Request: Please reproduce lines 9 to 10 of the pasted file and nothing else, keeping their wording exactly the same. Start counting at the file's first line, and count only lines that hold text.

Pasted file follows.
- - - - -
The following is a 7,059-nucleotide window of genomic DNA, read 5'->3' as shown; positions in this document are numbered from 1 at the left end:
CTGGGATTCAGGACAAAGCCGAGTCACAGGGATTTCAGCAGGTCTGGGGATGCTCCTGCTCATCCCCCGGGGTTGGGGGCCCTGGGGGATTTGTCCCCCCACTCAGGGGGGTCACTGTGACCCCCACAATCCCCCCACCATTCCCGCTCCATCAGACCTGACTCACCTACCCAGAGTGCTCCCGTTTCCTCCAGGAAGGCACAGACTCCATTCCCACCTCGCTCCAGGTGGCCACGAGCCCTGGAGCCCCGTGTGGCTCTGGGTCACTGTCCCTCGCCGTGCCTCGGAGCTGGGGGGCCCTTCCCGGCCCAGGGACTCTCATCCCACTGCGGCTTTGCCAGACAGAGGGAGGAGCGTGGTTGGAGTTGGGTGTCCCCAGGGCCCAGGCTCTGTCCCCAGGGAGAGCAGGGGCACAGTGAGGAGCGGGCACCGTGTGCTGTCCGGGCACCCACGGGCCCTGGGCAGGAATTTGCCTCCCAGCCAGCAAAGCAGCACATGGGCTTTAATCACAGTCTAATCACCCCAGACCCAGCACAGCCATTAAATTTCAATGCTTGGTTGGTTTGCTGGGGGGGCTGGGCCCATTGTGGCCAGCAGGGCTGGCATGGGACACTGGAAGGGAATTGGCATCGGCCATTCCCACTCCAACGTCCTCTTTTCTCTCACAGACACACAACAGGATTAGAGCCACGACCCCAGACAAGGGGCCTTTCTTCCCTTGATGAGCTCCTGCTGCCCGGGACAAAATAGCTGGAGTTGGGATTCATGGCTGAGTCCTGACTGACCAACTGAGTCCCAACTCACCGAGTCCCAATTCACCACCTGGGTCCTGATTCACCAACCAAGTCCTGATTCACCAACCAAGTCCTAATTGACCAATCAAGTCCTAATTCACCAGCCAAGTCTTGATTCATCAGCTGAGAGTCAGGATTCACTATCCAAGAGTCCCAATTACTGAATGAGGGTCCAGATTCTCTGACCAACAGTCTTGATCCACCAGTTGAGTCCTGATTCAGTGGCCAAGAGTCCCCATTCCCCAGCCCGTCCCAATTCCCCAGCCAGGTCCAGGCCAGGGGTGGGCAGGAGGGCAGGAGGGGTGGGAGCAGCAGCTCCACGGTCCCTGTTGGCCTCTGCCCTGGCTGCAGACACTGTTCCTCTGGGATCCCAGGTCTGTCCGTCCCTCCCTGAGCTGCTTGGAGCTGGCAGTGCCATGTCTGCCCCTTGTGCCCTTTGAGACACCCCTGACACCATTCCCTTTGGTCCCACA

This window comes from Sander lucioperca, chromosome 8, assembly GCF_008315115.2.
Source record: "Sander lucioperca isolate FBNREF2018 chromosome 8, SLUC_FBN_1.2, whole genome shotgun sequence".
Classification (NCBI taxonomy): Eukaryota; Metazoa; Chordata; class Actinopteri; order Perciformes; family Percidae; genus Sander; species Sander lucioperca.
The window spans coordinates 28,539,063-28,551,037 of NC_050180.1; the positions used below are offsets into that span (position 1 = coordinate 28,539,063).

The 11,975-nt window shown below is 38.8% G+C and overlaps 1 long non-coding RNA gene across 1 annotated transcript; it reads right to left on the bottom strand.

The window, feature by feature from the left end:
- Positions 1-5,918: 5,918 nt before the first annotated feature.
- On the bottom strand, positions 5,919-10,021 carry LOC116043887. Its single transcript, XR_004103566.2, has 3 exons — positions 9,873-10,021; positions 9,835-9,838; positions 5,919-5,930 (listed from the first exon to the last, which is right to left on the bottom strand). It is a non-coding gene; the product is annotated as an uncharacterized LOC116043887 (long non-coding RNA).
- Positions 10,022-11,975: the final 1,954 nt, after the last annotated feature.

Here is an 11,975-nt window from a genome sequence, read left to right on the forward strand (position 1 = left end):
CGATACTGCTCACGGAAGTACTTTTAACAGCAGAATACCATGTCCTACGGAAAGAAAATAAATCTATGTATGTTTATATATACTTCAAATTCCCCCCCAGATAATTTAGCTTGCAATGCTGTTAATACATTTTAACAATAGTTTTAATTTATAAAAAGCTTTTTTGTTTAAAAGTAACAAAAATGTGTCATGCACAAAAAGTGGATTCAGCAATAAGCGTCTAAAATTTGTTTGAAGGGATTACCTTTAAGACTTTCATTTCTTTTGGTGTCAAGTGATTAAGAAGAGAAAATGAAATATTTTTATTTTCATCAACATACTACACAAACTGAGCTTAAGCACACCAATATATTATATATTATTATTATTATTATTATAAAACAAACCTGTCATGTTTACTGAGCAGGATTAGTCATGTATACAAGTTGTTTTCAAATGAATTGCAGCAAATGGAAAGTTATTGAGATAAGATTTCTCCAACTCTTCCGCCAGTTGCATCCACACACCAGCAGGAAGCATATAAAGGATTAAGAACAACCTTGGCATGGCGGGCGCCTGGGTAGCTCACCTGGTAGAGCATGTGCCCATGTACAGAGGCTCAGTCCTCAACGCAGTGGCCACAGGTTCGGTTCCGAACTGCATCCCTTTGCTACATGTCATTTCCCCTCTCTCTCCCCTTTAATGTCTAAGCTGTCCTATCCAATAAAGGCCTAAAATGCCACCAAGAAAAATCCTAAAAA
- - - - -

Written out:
- Positions 1-5,918: 5,918 nt before the first annotated feature.
- On the bottom strand, positions 5,919-10,021 carry LOC116043887. Its single transcript, XR_004103566.2, has 3 exons — positions 9,873-10,021; positions 9,835-9,838; positions 5,919-5,930 (listed from the first exon to the last, which is right to left on the bottom strand). It is a non-coding gene; the product is annotated as an uncharacterized LOC116043887 (long non-coding RNA).